• On September 3, 2019, the World Organization for Animal Health declared India free from Avian Influenza (H5N1).
  • However, outbreaks of avian influenza H5N1 and H5N8 were reported in poultry in 15 states in India in December 2020 and early 2021.
Measures to Control Spread

To address the risks associated with bird flu outbreaks, international agencies such as FAO, WHO, and WOAH recommended the following measures:

  • Sharing Genetic Data: Countries were urged to share genetic data of viruses from humans and animals in publicly accessible databases.
  • Enhancing Biosecurity and Hygiene: Implementation of biosecurity measures and good hygiene practices in farms and poultry value chains.
  • Rapid Detection and Response: Ensuring prompt detection, reporting, and response to animal outbreaks to prevent further spread.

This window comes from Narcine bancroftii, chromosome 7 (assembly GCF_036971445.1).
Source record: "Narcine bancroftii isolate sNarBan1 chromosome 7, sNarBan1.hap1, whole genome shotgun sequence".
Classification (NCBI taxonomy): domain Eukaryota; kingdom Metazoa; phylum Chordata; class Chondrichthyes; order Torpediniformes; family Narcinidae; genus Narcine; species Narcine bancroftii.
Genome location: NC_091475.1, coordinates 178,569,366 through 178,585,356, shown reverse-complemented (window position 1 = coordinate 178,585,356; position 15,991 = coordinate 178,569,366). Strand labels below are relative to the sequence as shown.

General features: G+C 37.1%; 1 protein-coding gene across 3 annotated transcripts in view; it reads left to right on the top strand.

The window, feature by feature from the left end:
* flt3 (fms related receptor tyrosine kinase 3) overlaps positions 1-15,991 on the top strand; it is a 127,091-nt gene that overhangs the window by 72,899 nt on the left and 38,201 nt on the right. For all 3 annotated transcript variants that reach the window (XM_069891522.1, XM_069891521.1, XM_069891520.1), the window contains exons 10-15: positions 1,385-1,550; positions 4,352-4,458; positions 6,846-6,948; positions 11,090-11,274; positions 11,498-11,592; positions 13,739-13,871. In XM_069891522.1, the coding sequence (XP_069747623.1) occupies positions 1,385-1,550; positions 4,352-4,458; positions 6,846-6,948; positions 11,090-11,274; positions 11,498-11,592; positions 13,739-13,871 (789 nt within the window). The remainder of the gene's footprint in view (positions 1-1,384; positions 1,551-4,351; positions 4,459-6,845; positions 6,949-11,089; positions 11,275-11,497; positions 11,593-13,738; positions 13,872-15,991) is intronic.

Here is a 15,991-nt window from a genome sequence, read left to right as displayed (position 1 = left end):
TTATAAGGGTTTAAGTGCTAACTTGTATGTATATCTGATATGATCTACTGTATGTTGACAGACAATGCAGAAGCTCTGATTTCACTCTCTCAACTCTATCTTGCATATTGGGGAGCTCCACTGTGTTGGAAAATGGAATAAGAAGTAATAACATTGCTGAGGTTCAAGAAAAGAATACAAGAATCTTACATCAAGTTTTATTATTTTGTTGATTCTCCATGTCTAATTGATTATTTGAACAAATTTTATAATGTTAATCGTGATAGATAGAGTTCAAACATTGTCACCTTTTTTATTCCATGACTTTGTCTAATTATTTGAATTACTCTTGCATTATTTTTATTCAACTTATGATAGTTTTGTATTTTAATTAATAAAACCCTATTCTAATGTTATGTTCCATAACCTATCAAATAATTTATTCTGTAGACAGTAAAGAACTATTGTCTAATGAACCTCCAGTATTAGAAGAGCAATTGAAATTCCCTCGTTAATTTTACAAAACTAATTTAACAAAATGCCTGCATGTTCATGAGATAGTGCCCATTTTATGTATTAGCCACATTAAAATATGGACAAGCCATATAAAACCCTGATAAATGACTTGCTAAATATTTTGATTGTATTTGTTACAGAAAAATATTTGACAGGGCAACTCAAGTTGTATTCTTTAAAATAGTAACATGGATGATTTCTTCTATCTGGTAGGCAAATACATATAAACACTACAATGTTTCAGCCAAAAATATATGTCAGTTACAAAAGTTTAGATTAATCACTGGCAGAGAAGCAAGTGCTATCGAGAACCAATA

• Strengthening Surveillance: Enhancing influenza surveillance in both animals and humans to monitor and track the disease.
  • Thorough Investigations: Conducting comprehensive epidemiological and virological investigations around animal outbreaks and human infections.
  • Collaboration: Promoting collaboration and coordination between the animal and human health sectors to effectively manage the disease.

Influenza Virus Types

  • The influenza virus can be classified into four types, namely influenza A, B, C, and D.
  • Influenza A and B are the two types that cause epidemic seasonal infections every year.
  • Influenza C primarily occurs in humans, but it has also been reported in dogs and pigs.